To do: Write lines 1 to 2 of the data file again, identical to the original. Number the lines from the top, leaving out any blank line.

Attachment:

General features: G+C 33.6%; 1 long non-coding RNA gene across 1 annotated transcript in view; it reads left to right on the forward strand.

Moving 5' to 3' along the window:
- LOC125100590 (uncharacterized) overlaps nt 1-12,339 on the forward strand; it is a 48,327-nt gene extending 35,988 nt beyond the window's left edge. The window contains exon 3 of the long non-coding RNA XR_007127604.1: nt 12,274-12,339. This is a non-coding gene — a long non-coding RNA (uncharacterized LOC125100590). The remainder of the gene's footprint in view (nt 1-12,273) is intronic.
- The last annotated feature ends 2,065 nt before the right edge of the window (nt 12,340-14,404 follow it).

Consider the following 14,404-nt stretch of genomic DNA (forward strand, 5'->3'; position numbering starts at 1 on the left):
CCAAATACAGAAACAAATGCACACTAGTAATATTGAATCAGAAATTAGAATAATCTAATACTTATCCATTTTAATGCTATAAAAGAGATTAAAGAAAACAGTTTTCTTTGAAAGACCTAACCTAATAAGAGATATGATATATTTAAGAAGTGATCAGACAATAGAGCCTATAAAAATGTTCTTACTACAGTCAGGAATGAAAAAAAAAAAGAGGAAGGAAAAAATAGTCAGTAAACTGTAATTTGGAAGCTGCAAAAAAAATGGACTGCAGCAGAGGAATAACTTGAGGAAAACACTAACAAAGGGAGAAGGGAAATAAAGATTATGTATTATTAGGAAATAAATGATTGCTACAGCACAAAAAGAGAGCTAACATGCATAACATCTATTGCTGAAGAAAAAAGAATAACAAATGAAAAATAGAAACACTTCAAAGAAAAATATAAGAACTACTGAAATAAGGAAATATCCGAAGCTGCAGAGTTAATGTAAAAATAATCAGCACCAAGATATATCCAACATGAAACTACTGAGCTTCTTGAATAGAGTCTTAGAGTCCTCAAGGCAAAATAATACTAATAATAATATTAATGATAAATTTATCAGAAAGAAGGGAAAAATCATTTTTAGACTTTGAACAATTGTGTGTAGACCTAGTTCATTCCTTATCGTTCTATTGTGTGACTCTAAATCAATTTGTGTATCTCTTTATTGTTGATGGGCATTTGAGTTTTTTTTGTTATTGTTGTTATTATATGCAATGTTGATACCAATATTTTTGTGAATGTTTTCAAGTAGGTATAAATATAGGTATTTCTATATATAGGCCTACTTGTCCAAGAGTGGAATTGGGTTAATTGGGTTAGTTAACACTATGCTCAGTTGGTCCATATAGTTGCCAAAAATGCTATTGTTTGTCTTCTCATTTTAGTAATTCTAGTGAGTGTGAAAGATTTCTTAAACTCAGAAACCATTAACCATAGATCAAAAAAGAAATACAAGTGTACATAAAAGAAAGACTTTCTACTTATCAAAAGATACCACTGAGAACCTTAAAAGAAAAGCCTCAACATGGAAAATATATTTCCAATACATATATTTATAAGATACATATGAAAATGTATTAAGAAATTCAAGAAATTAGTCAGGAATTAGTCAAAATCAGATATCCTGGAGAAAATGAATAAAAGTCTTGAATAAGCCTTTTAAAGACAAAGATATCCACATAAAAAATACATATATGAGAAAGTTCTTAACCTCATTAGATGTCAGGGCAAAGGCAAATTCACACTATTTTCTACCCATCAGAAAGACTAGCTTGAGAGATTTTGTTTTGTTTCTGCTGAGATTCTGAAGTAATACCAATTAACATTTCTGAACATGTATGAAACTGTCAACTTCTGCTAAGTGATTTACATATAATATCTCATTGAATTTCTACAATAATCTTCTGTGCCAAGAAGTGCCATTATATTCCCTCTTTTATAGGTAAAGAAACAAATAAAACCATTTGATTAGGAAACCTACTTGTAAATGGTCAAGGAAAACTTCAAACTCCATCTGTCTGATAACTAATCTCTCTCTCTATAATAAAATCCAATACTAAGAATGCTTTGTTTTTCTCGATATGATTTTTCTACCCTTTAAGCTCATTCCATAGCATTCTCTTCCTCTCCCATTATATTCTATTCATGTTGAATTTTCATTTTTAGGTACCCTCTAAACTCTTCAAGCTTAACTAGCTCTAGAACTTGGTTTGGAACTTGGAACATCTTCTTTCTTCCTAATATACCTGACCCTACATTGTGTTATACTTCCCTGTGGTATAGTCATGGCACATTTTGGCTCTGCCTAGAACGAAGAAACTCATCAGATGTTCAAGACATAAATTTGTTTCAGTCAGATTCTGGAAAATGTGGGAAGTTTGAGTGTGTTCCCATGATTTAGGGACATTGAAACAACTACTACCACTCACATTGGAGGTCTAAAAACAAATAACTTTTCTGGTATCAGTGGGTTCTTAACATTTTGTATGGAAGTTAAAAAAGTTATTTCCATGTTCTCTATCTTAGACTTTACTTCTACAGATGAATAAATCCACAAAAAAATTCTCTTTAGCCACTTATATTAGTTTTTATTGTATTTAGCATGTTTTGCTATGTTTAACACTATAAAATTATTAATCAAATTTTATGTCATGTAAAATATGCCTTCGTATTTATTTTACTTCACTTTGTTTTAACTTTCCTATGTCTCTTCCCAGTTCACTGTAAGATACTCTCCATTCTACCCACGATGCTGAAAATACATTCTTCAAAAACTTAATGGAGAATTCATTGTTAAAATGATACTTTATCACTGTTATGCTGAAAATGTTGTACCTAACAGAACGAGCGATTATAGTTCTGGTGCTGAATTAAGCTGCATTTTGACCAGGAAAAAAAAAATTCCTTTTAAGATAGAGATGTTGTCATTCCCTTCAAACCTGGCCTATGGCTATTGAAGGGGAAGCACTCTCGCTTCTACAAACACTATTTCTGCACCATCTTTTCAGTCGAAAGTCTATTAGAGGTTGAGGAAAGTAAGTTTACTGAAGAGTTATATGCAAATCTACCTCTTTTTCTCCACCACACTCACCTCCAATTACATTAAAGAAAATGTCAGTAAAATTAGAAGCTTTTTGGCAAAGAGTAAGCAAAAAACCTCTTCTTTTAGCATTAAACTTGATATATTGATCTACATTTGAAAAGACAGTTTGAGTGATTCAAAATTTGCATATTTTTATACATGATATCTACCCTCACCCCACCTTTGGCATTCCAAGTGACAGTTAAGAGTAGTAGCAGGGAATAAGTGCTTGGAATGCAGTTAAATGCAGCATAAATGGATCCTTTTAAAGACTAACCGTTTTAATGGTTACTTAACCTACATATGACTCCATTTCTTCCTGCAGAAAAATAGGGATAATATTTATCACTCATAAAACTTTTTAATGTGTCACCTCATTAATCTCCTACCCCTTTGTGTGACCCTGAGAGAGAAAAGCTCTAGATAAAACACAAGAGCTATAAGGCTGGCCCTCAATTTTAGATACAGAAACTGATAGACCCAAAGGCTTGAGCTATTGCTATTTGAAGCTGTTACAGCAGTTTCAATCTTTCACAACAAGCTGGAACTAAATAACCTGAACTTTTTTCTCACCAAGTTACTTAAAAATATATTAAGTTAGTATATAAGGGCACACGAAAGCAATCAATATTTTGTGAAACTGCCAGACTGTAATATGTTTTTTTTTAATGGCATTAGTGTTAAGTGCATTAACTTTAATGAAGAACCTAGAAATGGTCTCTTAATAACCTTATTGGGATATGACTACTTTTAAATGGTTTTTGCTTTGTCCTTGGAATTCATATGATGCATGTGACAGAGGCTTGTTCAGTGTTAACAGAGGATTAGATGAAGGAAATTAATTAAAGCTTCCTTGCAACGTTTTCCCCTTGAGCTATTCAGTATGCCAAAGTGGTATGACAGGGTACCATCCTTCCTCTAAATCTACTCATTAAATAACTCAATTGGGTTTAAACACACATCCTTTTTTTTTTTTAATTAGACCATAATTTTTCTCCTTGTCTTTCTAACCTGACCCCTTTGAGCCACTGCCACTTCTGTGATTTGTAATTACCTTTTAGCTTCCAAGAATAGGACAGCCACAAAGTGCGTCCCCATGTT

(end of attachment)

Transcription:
General features: G+C 33.6%; 1 long non-coding RNA gene across 1 annotated transcript in view; it reads left to right on the forward strand.

Moving 5' to 3' along the window: